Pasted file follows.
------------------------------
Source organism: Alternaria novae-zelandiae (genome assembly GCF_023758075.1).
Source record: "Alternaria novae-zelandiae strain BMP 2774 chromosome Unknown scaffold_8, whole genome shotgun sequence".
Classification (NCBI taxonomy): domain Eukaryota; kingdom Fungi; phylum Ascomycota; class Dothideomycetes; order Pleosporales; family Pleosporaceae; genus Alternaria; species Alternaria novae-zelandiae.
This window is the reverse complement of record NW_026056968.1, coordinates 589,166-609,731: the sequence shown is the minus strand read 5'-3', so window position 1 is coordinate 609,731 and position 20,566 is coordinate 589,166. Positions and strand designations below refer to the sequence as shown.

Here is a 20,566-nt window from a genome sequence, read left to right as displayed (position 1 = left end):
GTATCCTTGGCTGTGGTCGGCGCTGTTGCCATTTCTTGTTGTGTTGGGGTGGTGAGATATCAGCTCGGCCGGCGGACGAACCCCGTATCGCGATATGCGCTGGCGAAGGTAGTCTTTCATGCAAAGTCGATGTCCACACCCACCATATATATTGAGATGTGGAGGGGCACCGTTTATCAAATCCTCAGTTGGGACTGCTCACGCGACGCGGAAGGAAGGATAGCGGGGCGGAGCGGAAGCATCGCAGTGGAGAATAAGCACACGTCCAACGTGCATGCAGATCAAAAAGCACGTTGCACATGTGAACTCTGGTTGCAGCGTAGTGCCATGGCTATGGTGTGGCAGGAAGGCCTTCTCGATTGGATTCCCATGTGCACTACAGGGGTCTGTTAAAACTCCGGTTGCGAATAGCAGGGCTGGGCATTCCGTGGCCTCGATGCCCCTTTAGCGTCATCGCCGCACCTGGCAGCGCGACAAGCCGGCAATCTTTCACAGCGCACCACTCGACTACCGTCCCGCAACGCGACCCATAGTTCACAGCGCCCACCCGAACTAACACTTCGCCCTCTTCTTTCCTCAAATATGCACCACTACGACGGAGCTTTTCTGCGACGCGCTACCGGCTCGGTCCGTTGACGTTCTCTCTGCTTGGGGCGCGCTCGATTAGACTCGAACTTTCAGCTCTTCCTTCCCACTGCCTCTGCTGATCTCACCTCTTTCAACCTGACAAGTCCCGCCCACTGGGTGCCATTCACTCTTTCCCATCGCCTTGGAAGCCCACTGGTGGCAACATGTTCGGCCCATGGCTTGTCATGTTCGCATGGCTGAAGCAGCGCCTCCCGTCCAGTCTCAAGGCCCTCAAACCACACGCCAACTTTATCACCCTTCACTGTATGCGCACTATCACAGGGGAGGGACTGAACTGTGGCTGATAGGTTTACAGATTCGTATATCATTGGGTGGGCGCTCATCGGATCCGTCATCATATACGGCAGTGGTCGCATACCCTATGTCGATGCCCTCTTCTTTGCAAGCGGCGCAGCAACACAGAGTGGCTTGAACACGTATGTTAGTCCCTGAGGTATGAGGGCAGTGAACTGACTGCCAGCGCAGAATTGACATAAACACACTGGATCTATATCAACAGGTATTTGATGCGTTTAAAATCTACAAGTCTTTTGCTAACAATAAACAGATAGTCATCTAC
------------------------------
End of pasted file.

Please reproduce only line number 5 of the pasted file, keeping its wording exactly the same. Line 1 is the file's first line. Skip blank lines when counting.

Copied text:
Here is a 20,566-nt window from a genome sequence, read left to right as displayed (position 1 = left end):